"Performative" is one of the best words to spring forth from our era of Wokeness. It's when someone is going through the motions of modern social enlightenment in a way that's transparently soulless. It lacks the conviction of someone who actually believes in standing for what's right. The best recurring example can be found in where corporations spend their ad money.

Just gonna leave this here ...

Right now, there's an all-out corporate revolt against Facebook, because of their "repeated failure to meaningfully address the vast proliferation of hate on its platforms," according to the Anti-Defamation League and the NAACP. Their campaign to call out Facebook for their strategy of doing as little as humanly possible to stop the easy spread of hate has forced major companies who advertise on Facebook to pull their money until some kind of meaningful action is taken.

This will last, what? A few months, tops? Most of these huge corporations don't really care where people see their ads. They like the PR move of pulling the ads in the midst of a big social movement but will come crawling back to the purveyors of hate speech the second the coast is clear. Tucker Carlson's Fox News show is the perfect example. Tucker has been losing advertisers on and off for years. He'll say some flagrantly racist shit that will with spark controversy, and corporations will pull their ad money in a transparent display of solidarity with whatever minority group Carlson offended that week ... then the advertisers quietly return to his show because the racists must know that it's snow crab season at Red Lobster. Here are some companies pulling adds off his show in 2017, then again in 2018, again in 2019, and right now in 2020.

For four straight years, there's been an ebb and flow of companies pulling their ad money only to put it right back in and then out again. People without a meta-view on this pattern point to this as a victory for decency on the airwaves, that by maybe attacking Tucker's wallet will finally teach him a lesson. After four years of back and forth, it sure seems like the only lesson Tucker has learned is that he just needs to trudge through a few months of four My Pillow ads during every commercial break before his racist/sexist/homophobic/transphobic screeds will once again be bookended by ads from bigger brands.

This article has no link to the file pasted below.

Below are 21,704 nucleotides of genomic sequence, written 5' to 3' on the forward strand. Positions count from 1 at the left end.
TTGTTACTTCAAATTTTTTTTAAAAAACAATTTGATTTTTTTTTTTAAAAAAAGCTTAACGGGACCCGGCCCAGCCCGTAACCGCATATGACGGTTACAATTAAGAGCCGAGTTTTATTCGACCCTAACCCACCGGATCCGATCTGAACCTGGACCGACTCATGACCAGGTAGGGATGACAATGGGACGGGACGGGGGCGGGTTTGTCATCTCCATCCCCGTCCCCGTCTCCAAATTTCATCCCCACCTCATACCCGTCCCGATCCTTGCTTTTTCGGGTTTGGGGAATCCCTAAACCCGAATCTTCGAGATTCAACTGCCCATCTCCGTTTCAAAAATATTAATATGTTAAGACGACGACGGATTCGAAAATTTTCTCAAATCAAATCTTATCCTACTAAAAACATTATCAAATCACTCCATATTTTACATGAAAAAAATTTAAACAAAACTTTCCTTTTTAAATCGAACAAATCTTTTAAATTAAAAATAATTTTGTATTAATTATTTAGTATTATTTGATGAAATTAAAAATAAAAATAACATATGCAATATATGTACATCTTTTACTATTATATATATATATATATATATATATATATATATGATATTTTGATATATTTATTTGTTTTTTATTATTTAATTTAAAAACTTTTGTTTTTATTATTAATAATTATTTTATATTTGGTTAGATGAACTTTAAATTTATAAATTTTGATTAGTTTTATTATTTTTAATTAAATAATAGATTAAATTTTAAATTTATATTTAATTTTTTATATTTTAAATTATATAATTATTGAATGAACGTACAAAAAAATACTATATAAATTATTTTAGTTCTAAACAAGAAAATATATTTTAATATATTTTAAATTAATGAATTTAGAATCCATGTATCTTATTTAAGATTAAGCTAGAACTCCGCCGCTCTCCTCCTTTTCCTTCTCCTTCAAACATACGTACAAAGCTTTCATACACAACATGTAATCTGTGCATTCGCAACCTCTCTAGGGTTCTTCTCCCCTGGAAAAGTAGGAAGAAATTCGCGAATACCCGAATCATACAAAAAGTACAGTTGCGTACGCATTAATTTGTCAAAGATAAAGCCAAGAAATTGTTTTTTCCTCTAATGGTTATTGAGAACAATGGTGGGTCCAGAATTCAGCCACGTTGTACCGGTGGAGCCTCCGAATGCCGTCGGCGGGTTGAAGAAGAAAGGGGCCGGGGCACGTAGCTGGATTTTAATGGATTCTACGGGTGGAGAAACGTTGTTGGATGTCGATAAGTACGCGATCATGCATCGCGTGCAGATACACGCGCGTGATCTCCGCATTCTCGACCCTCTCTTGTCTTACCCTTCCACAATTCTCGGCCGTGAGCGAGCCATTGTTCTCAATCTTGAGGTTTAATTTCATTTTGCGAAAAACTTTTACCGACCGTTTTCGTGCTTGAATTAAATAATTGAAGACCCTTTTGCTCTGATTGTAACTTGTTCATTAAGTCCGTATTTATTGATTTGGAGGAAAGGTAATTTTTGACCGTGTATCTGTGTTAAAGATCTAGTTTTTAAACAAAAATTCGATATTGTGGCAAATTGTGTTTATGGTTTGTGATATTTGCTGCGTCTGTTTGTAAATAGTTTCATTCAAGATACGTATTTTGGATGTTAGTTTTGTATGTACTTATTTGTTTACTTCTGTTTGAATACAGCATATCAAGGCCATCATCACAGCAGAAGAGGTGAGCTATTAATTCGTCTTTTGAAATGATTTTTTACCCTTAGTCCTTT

It's impossible to see the mass Facebook advertiser exodus working out any other way. Tucker Carlson attracts millions of viewers a night, while Facebook is the largest social digital platform in the world, with a reach that extends even further through Instagram and Whatsapp. The allure of reaching 2.5 billion people with a single ad buy is way stronger for large companies than that not having your product associated with a bigot, in a bowtie, with the perpetually down-slopped eyebrows of a puppy that has no idea why he's being punished since all he did was suggest that White Supremacy is pretty cool. Facebook is too big to lose advertisers for too long. As Tucker Carlson shows us, they're all going to come crawling back whether Facebook makes any meaningful change or not. The only thing that will truly keep them away is if Facebook's engagement numbers take a steep hit ... which might actually happen sooner than later.

Facebook's fasting growing user base is people 65 and older, thus explaining the exponential increase of racist Boomer memes with an image resolution so low they make you wonder if you need to update your contact prescription. Teenagers hardly use it any more thanks in large part to its continued catering to old racist shitbags. The future may not be exactly grim since a lot of the young people just migrate over their Instagram, but the core brand that started it all is relying on an audience that will not be alive in a decade. Facebook won't be facing a true reckoning anytime soon, but when it does, it might be apocalyptic. Might.

Luis can be found on Twitter and Facebook. Catch him on the "In Broad Daylight" podcast with Cracked alums Adam Tod Brown and Ian Fortey! Check out his regular contributions to Macaulay Culkin's BunnyEars.com and his "Meditation Minute" segments on the Bunny Ears podcast. Listen to the first episode on YouTube!

Top Image: Anthony Quintano/Wikimedia Commons

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